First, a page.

What Khaleda has failed to explain however is how by stopping a day's work for everyone--male, female and all--she is going to provide the ordinary Bangladeshis with enough power or how her call for strike will help the women of the country from the prying eyes and tongues of some degenerate men. Khaleda has never said why she needs to put a halt to the country and its economy to raise these issues while her party MPs could have done it in a more civilised manner at the parliament. To make matters worse, Khaleda has repeatedly shown an abysmal lack of enthusiasm from attending the parliament. It is no wonder that the BNP MPs have not tabled any important bill on the floor, nor have they tried to stop the proceedings of the parliament to start a discussion on the marauding Chhatra Leaguers who have kept the educational lives of millions of students hostage. There are reasons to believe that the June 27 strike, called a month ahead, is an attempt, albeit poor, to revamp the party's fading organisational strength.
It is indeed sad to notice Khaleda resorting to hate speech and demagoguery whenever she is out of power. For the extreme rights of Bangladesh's politics India has been the Aunt Sally, a ready target for criticism for every problem that the country is plagued with. By playing the anti-India card over and over for no rhyme or reason, Khaleda is losing ground, especially when hordes of BNP leaders have been benefited from doing business (both legal and illegal) with India.
It is only natural to think that the BNP, which used to have the Jamaat-e-Islami (JI) as junior partner in the government, has called the strike to foil the war crime trials in which many JI leaders will face charges of crimes against humanity. Be that as it may, it only proves the political and moral bankruptcy of the BNP leadership. It marks the return to the politics of vengeance and violence the path of which both the big parties have never treaded after the events of January 11, 2001. Khaleda Zia and her colleagues have still the time to realise that the BNP needs to launch an internal drive to make room for young, honest and sincere leaders in the party leadership. The party also has to shun the company of war criminals and war crime sympathisers; it has to stop flip-flopping on the war crimes trial.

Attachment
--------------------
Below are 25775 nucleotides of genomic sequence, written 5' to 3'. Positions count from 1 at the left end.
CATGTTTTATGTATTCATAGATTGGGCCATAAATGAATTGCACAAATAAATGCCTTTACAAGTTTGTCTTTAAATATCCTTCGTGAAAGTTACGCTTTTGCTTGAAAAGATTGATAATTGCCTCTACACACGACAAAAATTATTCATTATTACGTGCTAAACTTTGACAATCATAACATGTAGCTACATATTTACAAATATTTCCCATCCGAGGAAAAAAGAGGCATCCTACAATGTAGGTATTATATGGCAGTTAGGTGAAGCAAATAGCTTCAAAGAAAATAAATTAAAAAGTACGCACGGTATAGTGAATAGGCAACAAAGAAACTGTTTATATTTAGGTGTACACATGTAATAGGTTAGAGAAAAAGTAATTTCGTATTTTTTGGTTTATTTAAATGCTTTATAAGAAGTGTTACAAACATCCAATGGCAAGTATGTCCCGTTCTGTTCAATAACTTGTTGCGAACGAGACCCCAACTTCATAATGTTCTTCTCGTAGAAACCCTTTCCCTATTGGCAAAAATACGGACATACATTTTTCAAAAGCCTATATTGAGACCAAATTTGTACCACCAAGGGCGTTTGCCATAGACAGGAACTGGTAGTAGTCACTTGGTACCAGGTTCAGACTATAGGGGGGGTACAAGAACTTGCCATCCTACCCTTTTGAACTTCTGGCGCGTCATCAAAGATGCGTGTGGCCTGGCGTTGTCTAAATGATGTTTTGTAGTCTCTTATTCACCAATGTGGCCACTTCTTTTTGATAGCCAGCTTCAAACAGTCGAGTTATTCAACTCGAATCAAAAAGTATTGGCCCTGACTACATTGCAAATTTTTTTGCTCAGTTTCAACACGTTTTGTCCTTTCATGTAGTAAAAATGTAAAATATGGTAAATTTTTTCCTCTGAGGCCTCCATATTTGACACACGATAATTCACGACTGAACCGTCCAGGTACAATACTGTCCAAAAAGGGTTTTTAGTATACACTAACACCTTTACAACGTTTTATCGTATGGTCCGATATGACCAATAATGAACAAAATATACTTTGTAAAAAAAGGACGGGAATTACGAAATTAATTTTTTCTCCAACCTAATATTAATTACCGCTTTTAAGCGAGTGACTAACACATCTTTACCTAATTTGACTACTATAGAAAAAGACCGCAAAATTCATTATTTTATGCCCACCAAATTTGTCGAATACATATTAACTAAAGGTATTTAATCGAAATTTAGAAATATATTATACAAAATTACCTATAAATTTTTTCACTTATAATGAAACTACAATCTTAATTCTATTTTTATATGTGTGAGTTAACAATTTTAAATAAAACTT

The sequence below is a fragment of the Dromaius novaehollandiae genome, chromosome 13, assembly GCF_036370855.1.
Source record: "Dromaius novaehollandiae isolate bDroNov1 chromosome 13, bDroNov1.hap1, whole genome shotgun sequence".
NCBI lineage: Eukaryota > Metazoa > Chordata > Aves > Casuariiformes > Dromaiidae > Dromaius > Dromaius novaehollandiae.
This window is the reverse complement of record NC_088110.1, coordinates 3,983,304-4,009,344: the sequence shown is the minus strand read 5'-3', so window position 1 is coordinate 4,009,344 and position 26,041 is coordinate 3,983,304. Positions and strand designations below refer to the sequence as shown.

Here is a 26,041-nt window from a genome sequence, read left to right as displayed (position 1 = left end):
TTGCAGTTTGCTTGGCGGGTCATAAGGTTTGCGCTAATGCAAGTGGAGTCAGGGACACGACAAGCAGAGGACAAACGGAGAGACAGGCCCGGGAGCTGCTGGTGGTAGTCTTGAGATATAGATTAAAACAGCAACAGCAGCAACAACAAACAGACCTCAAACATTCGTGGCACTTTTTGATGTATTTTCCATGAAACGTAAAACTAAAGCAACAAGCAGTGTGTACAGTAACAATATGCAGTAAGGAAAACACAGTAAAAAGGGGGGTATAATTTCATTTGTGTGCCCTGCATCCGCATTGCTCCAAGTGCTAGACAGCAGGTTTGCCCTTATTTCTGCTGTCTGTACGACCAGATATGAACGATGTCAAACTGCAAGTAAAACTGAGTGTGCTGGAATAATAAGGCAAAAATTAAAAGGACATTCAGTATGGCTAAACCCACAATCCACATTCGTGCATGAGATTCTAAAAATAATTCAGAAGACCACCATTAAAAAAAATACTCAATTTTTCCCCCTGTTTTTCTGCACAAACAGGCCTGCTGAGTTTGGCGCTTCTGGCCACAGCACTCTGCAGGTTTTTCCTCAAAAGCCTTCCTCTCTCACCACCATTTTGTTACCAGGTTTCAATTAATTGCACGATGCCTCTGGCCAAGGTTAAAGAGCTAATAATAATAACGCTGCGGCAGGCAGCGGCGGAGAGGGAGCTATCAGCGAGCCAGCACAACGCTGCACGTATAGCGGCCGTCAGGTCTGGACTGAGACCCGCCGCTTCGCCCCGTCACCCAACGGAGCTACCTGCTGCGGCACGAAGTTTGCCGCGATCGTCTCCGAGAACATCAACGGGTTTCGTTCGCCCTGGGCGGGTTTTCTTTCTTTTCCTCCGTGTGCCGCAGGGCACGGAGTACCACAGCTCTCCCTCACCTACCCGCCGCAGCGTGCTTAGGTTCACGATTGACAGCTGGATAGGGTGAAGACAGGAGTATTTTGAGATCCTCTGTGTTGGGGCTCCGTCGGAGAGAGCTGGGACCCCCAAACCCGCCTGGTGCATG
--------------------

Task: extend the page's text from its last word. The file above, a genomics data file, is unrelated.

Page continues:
Khaleda Zia, her sons and colleagues must not forget that in a parliamentary democracy like ours the parliament and only the parliament should be the centre of all political activities. The confrontational politics that both the BNP and AL had practised before the events of 1/11 have given birth to many unfortunate events. Politics of bickering and violence encourage extra-constitutional forces to take advantage of the situation.
To avoid such a catastrophe from befalling the country, Khaleda Zia should rethink her decision. She has a lot more democratic and more civilised option at her disposal--the BNP MPs should use the floor of the parliament to raise their voice on important issues such as thuggery by BCL members and the deterioration of law and order situation. Khaleda can set an example before the future opposition parties by forming the first shadow cabinet in our country. She can delegate shadow ministries to her young MPs to groom them for future ministerial responsibilities should her party come to power again. The BNP can also form an investigative agency to probe into alleged corruption by AL leaders.
Bangladesh needs a strong opposition party. So far the BNP has shown little progress in becoming one. Only time can tell whether the BNP leadership has what it takes.
(R) thedailystar.net 2010